Editor’s note: This regular feature explores topics covered in past issues of Aztec Press. This column is the first in a two-part series.
By SIERRA J. RUSSELL
The recent controversy over SB 1062 has brought the question of religious practices back to the forefront of public debate.
Religious freedom has been a highly debated topic dating back to the earliest issues of the Aztec Press.
An article from January 1974 featured an interview with Bill Lowery, a preacher and coordinator of “Christ is the Answer,” a nonprofit street ministry and traveling commune. The ministry was reportedly welcome in Tucson during its brief stay.
Lowery traveled with a team of about 200 people, including his family, and a tent the size of a football field.
He explained that only half of the tent was set up in Tucson because of relatively low attendance.
“We thrive on donations,” Lowery said. “The other night we took in $32 for a collection. Try feeding 200 people on $32. We find that every day is a miracle.”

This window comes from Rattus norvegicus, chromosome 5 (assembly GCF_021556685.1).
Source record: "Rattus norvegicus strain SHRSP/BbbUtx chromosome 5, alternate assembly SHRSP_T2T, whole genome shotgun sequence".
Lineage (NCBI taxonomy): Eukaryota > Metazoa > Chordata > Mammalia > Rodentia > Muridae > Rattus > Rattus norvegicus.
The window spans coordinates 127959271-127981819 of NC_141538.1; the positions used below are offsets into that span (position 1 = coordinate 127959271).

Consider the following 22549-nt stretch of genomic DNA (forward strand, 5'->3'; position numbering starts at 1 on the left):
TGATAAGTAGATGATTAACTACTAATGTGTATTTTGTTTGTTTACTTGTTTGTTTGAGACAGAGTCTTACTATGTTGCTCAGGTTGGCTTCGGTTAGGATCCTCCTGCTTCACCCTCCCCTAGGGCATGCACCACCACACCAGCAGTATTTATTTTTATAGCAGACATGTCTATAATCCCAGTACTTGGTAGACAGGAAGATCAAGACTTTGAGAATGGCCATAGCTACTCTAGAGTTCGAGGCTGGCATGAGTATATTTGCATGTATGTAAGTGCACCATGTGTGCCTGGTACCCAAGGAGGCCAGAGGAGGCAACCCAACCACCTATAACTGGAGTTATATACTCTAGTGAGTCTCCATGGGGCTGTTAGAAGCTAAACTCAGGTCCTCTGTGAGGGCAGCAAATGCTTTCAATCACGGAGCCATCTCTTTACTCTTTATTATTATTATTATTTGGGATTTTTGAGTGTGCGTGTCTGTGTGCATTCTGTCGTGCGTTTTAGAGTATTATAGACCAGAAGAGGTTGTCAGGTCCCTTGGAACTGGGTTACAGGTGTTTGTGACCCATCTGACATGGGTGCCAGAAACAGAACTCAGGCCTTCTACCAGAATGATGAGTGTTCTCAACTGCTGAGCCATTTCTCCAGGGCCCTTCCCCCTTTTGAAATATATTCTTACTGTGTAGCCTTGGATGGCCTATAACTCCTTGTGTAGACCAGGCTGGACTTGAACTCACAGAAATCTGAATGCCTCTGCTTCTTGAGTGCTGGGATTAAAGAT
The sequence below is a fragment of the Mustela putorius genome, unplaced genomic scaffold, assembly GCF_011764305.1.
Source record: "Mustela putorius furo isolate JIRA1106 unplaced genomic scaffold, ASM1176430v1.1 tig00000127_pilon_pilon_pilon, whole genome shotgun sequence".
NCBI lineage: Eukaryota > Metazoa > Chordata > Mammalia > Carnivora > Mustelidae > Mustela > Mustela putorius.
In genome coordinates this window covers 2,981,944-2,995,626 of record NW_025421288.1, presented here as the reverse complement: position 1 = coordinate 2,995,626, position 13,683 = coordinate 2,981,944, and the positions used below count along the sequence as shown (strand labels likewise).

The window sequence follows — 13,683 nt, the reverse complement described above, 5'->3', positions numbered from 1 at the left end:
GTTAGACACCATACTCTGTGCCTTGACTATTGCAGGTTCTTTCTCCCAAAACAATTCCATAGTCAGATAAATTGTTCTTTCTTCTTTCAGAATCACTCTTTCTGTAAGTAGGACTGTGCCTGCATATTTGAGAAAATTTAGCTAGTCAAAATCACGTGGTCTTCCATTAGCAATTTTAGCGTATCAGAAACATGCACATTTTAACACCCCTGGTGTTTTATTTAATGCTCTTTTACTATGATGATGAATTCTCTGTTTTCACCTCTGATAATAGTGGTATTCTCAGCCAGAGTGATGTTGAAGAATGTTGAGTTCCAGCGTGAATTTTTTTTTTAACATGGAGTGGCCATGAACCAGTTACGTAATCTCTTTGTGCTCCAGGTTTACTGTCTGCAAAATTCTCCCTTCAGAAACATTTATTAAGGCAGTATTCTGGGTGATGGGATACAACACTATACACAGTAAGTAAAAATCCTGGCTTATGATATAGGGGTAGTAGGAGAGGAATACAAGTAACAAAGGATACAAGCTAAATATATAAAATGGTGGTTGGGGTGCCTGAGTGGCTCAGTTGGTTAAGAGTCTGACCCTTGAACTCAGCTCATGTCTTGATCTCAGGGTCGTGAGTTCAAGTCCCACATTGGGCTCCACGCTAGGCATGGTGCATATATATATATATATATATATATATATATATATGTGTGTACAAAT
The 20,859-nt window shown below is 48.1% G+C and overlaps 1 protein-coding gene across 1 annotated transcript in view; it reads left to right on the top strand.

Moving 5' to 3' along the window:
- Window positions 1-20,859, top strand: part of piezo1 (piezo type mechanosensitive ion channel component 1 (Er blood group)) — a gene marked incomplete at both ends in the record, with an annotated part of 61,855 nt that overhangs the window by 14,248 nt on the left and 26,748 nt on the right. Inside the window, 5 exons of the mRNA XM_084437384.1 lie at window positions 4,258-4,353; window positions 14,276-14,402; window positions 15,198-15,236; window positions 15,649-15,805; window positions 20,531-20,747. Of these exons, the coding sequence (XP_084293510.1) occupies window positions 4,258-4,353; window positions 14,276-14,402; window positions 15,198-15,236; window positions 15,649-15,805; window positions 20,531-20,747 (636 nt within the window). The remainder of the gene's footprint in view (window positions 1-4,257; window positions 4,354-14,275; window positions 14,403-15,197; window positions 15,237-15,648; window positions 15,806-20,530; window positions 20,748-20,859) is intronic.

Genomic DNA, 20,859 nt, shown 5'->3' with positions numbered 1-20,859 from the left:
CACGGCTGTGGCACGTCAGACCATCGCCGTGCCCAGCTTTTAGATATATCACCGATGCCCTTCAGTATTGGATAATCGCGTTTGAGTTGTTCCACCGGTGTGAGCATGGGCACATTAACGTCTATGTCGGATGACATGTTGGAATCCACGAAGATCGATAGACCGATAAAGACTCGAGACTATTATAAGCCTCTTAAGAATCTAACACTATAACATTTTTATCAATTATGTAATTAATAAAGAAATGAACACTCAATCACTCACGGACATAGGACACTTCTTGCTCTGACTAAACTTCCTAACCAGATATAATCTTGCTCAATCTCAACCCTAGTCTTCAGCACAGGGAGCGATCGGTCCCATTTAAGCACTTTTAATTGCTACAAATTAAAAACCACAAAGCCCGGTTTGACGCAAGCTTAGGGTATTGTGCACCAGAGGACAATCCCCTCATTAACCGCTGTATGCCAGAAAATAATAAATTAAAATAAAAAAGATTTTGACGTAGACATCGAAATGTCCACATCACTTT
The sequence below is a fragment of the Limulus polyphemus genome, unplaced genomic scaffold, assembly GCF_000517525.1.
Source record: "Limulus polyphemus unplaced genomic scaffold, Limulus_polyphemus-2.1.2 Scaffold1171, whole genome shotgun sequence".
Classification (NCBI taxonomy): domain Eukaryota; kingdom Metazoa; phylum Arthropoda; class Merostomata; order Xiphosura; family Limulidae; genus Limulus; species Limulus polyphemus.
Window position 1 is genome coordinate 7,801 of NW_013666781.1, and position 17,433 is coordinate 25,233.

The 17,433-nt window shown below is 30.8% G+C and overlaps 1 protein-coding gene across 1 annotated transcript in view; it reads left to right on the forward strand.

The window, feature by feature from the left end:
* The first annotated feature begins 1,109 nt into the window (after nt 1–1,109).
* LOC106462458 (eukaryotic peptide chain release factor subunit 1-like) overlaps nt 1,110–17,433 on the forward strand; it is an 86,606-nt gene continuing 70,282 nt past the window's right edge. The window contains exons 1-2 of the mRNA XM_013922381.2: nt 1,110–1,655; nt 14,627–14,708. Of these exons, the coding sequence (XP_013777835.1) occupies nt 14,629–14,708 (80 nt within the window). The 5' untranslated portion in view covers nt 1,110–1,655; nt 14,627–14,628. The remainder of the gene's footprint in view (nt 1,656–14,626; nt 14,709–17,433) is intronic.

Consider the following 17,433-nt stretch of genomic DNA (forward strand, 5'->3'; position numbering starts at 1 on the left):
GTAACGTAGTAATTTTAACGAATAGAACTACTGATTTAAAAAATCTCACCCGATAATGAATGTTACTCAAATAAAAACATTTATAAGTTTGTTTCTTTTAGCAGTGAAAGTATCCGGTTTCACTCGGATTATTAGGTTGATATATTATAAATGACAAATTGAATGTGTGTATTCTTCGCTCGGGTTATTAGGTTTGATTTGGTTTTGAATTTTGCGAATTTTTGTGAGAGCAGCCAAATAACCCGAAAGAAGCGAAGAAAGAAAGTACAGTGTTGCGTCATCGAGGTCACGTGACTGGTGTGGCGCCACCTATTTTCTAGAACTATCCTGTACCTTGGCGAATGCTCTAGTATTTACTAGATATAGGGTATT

As the group trekked from city to city, some new recruits joined the ministry while others departed. Lowery said some members would leave quietly in the middle of the night.
“Usually they do so because they can’t take the rough living, they didn’t count on the cost or they don’t get enough privacy,” he said.
The ministry included The Joyful Noise, one of the first Christian bands to incorporate electric guitar. It attempted to appeal to the younger generation.
A 1978 article focused on controversial disciplinary methods in a youth home run by Texas evangelist Lester Roloff.
Several teenage girls from Pima County had been sent to Roloff’s Rebekah Home in Corpus Christi, Texas.
They told their parents that disciplinary measures used in the house included solitary confinement. There were also reports from other girls about severe whippings with leather belts.
Roloff denied the harsh whippings. However, after a court hearing in 1973 he publicly declared, “better a pink bottom than a black soul.”
The evangelist spoke at a press conference in the Tucson City Council chambers about the Pima County teenagers. “The first thing we do is brainwash them because their brains are dirty, but we use the King James washcloth,” he said.
Roloff also said that brainwashing is common in our society and media is the main instrument of accepted influence. He also claimed that “children do not have any rights as long as they are wrong.”
The Rebekah House had been temporarily shut down in 1973 for failure to comply with government licensing standards. Roloff’s arguments citing religious freedom failed to stand up in court.
In the years that followed, Roloff’s methods were publicly scrutinized by some and supported by others. Some programs he launched decades ago remain in operation today.
Part 2: Religious beliefs.